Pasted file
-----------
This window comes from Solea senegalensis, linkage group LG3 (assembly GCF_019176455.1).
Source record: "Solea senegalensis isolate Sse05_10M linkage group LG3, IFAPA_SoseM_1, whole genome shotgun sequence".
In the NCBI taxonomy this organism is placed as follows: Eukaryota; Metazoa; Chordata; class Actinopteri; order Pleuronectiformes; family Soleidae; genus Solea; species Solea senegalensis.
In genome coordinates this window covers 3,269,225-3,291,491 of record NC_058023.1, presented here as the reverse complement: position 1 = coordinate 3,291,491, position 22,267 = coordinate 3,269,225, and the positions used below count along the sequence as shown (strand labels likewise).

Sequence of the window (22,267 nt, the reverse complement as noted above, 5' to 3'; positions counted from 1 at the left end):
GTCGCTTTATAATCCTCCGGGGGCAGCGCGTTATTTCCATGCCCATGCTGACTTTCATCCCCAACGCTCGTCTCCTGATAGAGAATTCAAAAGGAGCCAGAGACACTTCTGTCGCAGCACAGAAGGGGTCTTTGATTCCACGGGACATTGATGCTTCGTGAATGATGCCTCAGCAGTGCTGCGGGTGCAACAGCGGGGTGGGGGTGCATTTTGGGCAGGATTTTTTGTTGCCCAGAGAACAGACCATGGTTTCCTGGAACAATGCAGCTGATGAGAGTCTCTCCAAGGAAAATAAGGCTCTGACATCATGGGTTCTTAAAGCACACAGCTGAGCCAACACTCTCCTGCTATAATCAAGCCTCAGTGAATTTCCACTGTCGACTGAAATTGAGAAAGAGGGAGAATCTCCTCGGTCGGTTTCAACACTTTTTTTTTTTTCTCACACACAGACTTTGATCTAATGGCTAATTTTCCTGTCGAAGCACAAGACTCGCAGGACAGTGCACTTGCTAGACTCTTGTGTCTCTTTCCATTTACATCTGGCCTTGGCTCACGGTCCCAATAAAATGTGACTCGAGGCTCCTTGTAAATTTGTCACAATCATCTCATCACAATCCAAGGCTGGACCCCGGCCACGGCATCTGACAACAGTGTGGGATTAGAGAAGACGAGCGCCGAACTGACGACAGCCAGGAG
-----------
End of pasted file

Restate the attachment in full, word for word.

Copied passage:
This window comes from Solea senegalensis, linkage group LG3 (assembly GCF_019176455.1).
Source record: "Solea senegalensis isolate Sse05_10M linkage group LG3, IFAPA_SoseM_1, whole genome shotgun sequence".
In the NCBI taxonomy this organism is placed as follows: Eukaryota; Metazoa; Chordata; class Actinopteri; order Pleuronectiformes; family Soleidae; genus Solea; species Solea senegalensis.
In genome coordinates this window covers 3,269,225-3,291,491 of record NC_058023.1, presented here as the reverse complement: position 1 = coordinate 3,291,491, position 22,267 = coordinate 3,269,225, and the positions used below count along the sequence as shown (strand labels likewise).

Sequence of the window (22,267 nt, the reverse complement as noted above, 5' to 3'; positions counted from 1 at the left end):
GTCGCTTTATAATCCTCCGGGGGCAGCGCGTTATTTCCATGCCCATGCTGACTTTCATCCCCAACGCTCGTCTCCTGATAGAGAATTCAAAAGGAGCCAGAGACACTTCTGTCGCAGCACAGAAGGGGTCTTTGATTCCACGGGACATTGATGCTTCGTGAATGATGCCTCAGCAGTGCTGCGGGTGCAACAGCGGGGTGGGGGTGCATTTTGGGCAGGATTTTTTGTTGCCCAGAGAACAGACCATGGTTTCCTGGAACAATGCAGCTGATGAGAGTCTCTCCAAGGAAAATAAGGCTCTGACATCATGGGTTCTTAAAGCACACAGCTGAGCCAACACTCTCCTGCTATAATCAAGCCTCAGTGAATTTCCACTGTCGACTGAAATTGAGAAAGAGGGAGAATCTCCTCGGTCGGTTTCAACACTTTTTTTTTTTTCTCACACACAGACTTTGATCTAATGGCTAATTTTCCTGTCGAAGCACAAGACTCGCAGGACAGTGCACTTGCTAGACTCTTGTGTCTCTTTCCATTTACATCTGGCCTTGGCTCACGGTCCCAATAAAATGTGACTCGAGGCTCCTTGTAAATTTGTCACAATCATCTCATCACAATCCAAGGCTGGACCCCGGCCACGGCATCTGACAACAGTGTGGGATTAGAGAAGACGAGCGCCGAACTGACGACAGCCAGGAG